Monitoring your Gas Consumption with a JeeNode and a nRF24L01+

[Sven337] just blogged about a gas consumption monitoring setup he finished not long ago. As his gas meter was located outside his apartment and nowhere near any electrical outlet, a battery-powered platform that could wirelessly send the current consumption data to his Raspberry Pi was required. His final solution therefore consists of a JeeNode coupled with the well known nRF24L01+ wireless transmitter, powered by 3 supposedly dead alkaline batteries.

[Sven337] carefully looked at the different techniques available to read the data from his meter. At first he had thought of using a reflective sensor to detect the number 6 which (in France at least) is designed to reflect light very well. He then finally settled for a magnetic based solution, as the Actaris G4 gas meter has a small depression intended for magnetic sensors. The PCB you see in the picture above therefore has a reed sensor and a debug LED. The four wires go to a plastic enclosure containing the JeeNode, a couple of LEDs and a reset switch. Using another nRF24L01, the Raspberry Pi finally receives the pulse count and reports it to an eeePC which takes care of the storage and graphing.

Meet Lynx, a (costly) Offline Password Keeper

Maybe because he didn’t want to wait for the Mooltipass to be produced, [davidhend] built himself his own offline password keeper, named Lynx.

It is based around an Arduino Pro 328, a 2.8″ TFT touch screen, an RFID card reader, an FTDI basic breakout and finally a li-ion battery. Lynx is therefore self-powered and uses an RFID card to later read the XOR-encrypted passwords located in a SD card. A USB serial connection is used to send the passwords to the computer, which also charges the battery. The current BoM cost is around $220 but we’re quite sure it can be made for much cheaper when not using pre-made boards. Looking at the official GitHub repository tells us that the XOR key is stored inside the microcontroller and that Lynx checks the RFID card code to allow encryption/decryption.

On a side note, we recently published a FAQ on the official Mooltipass GitHub. You’re welcome to let us know what questions we may have forgotten.

GEVCU – an Open Generalized Electric Vehicle Control Unit

At Hackaday we’re very happy to see the increasing number of open hardware devices that appear everyday on the internet, and we’re also quite thrilled about open-source electric cars. Pictured above is the GEVCU, an open source electric vehicle control unit (or ECU). It is in charge of processing different inputs (throttle position, brake pressure, vehicle sensors) then send the appropriate control commands to electric motor controllers (aka inverters) via CAN bus messages or digital / PWM signals.

The project started back in December 2012 and was originally based on an Arduino Due. Since then, the GEVCU went through several revisions and ultimately a complete custom board was produced, while still keeping the Cortex M3 ATSAM3X8E from the Due. As you may have guessed, the board also includes a Wifi transceiver so users may adjust the ECU parameters via a web based platform. All resources may be downloaded from the official GitHub.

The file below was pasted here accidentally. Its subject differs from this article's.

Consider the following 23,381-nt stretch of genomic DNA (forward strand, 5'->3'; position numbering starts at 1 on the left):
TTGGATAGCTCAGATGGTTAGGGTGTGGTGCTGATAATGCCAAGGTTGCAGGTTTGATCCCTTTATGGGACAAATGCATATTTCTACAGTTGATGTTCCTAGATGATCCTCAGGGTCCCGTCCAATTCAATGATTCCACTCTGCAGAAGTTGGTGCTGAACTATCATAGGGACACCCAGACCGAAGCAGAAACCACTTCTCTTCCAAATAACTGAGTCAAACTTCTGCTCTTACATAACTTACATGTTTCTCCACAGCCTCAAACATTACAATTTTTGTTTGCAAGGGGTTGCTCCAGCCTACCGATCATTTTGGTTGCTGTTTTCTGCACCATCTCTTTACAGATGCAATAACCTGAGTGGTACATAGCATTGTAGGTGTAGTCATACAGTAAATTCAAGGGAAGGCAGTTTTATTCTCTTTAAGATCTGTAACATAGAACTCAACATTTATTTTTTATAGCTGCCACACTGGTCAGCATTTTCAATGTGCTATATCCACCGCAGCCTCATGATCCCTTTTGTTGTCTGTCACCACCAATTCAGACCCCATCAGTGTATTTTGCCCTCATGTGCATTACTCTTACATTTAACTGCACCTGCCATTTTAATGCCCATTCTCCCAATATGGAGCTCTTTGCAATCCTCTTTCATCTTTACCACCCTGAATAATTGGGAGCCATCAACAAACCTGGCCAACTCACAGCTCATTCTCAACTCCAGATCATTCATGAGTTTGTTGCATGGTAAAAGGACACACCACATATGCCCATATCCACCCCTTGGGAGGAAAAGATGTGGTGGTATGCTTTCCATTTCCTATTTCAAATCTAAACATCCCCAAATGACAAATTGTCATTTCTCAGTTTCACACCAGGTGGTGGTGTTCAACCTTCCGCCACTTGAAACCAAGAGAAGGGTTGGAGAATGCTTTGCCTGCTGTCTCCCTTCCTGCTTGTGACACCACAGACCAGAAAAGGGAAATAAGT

Listening to Electromagnetic Interference with a RTLSDR Dongle

Being curious by nature, [Marios] decided to see what kind of radio-frequency emissions may be generated by an Arduino connected to a simple breadboard wire, and more importantly try to pick them up using a RTLSDR dongle. Electromagnetic interferences are disturbances that affect electrical circuits due to either electromagnetic induction or electromagnetic radiation. Before going into the market, all electrical devices are thoroughly checked for unwanted electromagnetic emissions so they usually aren’t obvious suspects when such problems arise.

Using the Arduino embedded PWM controller in fast PWM mode and by manipulating the duty cycle, he actually managed to create a primitive form of amplitude modulation and was able to transfer a very simple audible signal at several frequencies up to 1.75GHz. Embedded after the break here is video of the system at work.

As a side note, did you know that during the solar storm of 1859 the EMI were so strong that the telegraph operators received several shocks? Pipelines maintenance systems also have to be aware of such events, that can lead sensors to provide inaccurate results.

[Read more...]

Developed on Hackaday: Security and Arduino Compatibility

2013-12_Developed_on_Hackaday

Some of our readers noticed that the Hackaday community open-source offline password keeper (aka Mooltipass) has two incompatible characteristics: being secure and Arduino compatible.

Why is that? Arduino compatibility implies including a way to change the device firmware and accessing the microcontroller’s pins to connect shields. Therefore, some ill-intentioned individuals may replace the original firmware with one that would log all user’s inputs and passwords, or in another case simply sniff the uC’s signals. The ‘hackers’ would then later come to extract the recorded data. Consequently, we needed a secure tamper-proof Mooltipass version and an Arduino-compatible one, while allowing the former to become the latter.